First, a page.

Transvenous lead extraction at the time of cardiac implantable electronic device upgrade: Complexity, safety, and outcomes

LEAD connection's picture
Year Published: 
2017

Barakat AF, Wazni OM, Tarakji K, Saliba WI, Nimri N, Rickard J, Brunner M, Bhargava M, Kanj M, Baranowski B, Martin DO, Cantillon D, Callahan T, Dresing T, Niebauer M, Chung M, Lindsay BD, Wilkoff B, Hussein AA.

Heart Rhythm. 2017 Aug 23. [Epub ahead of print]

Abstract

Background: The practice of lead abandonment at the time of cardiac implantable electronic device upgrade remains a controversial topic but is affecting an increasing number of patients. Inherent risks include high-risk extractions of redundant leads when extraction is required at a later date.

Objectives: We aimed to report our experience with transvenous lead extraction (TLE) at the time of device upgrade.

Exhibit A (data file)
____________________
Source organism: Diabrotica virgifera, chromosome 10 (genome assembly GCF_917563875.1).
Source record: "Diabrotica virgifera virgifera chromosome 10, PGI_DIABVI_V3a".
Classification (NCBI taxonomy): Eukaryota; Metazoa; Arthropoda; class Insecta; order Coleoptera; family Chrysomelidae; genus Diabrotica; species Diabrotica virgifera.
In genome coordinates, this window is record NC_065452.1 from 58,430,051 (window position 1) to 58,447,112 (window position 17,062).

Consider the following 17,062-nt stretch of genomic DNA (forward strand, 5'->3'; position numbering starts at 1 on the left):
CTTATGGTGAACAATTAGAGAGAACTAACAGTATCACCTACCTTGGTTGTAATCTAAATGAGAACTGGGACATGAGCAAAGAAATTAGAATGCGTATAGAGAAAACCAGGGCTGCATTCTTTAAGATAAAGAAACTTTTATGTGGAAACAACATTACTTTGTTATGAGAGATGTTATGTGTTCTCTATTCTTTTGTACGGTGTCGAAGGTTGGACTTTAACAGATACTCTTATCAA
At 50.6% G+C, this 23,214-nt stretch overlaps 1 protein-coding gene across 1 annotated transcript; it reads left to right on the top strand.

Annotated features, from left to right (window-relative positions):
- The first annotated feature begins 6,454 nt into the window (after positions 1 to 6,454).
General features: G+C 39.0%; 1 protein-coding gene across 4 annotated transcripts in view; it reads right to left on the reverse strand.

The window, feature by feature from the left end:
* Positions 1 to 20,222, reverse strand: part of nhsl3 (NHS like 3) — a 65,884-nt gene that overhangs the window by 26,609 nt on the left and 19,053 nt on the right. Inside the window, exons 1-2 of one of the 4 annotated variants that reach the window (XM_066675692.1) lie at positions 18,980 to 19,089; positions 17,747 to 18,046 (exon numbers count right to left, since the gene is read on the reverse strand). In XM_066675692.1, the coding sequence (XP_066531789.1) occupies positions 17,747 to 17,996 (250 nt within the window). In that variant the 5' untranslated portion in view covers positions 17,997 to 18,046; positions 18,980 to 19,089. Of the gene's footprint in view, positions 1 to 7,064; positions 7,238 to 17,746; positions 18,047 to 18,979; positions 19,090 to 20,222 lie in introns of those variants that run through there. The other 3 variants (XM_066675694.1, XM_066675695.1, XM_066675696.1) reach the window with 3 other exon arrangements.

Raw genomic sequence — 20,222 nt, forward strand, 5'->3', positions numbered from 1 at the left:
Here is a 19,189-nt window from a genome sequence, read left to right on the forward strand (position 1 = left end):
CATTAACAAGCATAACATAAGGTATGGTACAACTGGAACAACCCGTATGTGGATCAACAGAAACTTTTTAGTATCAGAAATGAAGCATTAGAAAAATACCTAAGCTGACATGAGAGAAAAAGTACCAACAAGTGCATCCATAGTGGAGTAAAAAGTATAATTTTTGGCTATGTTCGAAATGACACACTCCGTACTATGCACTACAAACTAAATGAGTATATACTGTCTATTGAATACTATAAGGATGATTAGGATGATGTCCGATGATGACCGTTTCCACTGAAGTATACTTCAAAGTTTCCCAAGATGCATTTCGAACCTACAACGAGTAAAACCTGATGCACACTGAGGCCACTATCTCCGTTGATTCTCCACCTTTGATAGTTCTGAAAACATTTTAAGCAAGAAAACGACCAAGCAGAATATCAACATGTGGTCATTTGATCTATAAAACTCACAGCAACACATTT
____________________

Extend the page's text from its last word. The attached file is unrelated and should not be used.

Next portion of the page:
Methods: All consecutive TLE procedures at the time of device upgrade at the Cleveland Clinic between 1996 and 2012 were included (n = 503). Success and complications were defined according to the Heart Rhythm Society consensus document on TLE.

Results: There were a total of 984 leads in place, and 719 were targeted with extraction (589 pacer and 130 defibrillator leads, 63 of them being dual-coil leads). In all patients, TLEs aimed to avoid abandoning leads. Concomitant lead management issues included lead malfunction (15%), previously abandoned leads (9%), vascular access occlusion (6%), or leads on advisory (3%). In most procedures (75.4%), special extraction tools were needed. The complete procedural and clinical success rates were 96.6% and 97.2%, respectively. During planned extractions, damage of coexisting leads occurred in 19 patients (3.8%), eventually requiring extraction. The major and minor complication rates were 1% and 1.4%, respectively.

Conclusion: In a high-volume center, TLEs at the time of device upgrade were successful in the vast majority of patients with a low complication rate.

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